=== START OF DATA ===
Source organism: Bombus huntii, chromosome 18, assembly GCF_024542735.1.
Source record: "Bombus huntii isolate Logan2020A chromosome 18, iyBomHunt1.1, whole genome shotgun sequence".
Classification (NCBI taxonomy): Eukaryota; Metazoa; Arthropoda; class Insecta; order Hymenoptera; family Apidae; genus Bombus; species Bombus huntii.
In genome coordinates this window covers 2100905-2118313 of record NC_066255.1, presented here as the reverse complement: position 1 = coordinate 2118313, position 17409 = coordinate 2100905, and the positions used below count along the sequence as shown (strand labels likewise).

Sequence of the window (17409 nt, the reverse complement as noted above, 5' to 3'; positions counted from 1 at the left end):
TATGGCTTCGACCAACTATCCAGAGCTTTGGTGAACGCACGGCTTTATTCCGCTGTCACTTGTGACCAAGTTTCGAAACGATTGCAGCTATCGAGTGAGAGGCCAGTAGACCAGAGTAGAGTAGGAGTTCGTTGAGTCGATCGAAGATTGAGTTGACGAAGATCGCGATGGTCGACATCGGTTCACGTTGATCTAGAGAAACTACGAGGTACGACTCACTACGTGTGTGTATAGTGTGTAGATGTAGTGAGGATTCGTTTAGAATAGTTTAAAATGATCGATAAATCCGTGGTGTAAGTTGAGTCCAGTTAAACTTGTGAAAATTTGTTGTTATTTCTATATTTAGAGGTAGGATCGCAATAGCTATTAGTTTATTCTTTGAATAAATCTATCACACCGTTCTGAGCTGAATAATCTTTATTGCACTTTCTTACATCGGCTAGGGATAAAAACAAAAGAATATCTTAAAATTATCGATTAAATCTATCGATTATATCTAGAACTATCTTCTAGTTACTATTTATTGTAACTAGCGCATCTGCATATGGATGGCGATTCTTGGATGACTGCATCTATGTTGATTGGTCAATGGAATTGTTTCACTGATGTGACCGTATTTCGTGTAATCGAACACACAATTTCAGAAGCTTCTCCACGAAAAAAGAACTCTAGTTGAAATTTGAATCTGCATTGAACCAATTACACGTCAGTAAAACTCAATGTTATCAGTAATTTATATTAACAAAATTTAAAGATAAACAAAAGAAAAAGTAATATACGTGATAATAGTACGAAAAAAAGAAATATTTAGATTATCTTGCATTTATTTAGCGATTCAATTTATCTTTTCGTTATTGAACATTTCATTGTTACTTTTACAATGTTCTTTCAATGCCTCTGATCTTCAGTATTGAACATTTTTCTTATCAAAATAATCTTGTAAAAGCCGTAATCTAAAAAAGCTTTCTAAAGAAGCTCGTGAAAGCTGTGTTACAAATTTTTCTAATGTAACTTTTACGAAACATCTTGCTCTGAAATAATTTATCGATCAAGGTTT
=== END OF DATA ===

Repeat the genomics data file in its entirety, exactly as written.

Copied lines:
Source organism: Bombus huntii, chromosome 18, assembly GCF_024542735.1.
Source record: "Bombus huntii isolate Logan2020A chromosome 18, iyBomHunt1.1, whole genome shotgun sequence".
Classification (NCBI taxonomy): Eukaryota; Metazoa; Arthropoda; class Insecta; order Hymenoptera; family Apidae; genus Bombus; species Bombus huntii.
In genome coordinates this window covers 2100905-2118313 of record NC_066255.1, presented here as the reverse complement: position 1 = coordinate 2118313, position 17409 = coordinate 2100905, and the positions used below count along the sequence as shown (strand labels likewise).

Sequence of the window (17409 nt, the reverse complement as noted above, 5' to 3'; positions counted from 1 at the left end):
TATGGCTTCGACCAACTATCCAGAGCTTTGGTGAACGCACGGCTTTATTCCGCTGTCACTTGTGACCAAGTTTCGAAACGATTGCAGCTATCGAGTGAGAGGCCAGTAGACCAGAGTAGAGTAGGAGTTCGTTGAGTCGATCGAAGATTGAGTTGACGAAGATCGCGATGGTCGACATCGGTTCACGTTGATCTAGAGAAACTACGAGGTACGACTCACTACGTGTGTGTATAGTGTGTAGATGTAGTGAGGATTCGTTTAGAATAGTTTAAAATGATCGATAAATCCGTGGTGTAAGTTGAGTCCAGTTAAACTTGTGAAAATTTGTTGTTATTTCTATATTTAGAGGTAGGATCGCAATAGCTATTAGTTTATTCTTTGAATAAATCTATCACACCGTTCTGAGCTGAATAATCTTTATTGCACTTTCTTACATCGGCTAGGGATAAAAACAAAAGAATATCTTAAAATTATCGATTAAATCTATCGATTATATCTAGAACTATCTTCTAGTTACTATTTATTGTAACTAGCGCATCTGCATATGGATGGCGATTCTTGGATGACTGCATCTATGTTGATTGGTCAATGGAATTGTTTCACTGATGTGACCGTATTTCGTGTAATCGAACACACAATTTCAGAAGCTTCTCCACGAAAAAAGAACTCTAGTTGAAATTTGAATCTGCATTGAACCAATTACACGTCAGTAAAACTCAATGTTATCAGTAATTTATATTAACAAAATTTAAAGATAAACAAAAGAAAAAGTAATATACGTGATAATAGTACGAAAAAAAGAAATATTTAGATTATCTTGCATTTATTTAGCGATTCAATTTATCTTTTCGTTATTGAACATTTCATTGTTACTTTTACAATGTTCTTTCAATGCCTCTGATCTTCAGTATTGAACATTTTTCTTATCAAAATAATCTTGTAAAAGCCGTAATCTAAAAAAGCTTTCTAAAGAAGCTCGTGAAAGCTGTGTTACAAATTTTTCTAATGTAACTTTTACGAAACATCTTGCTCTGAAATAATTTATCGATCAAGGTTT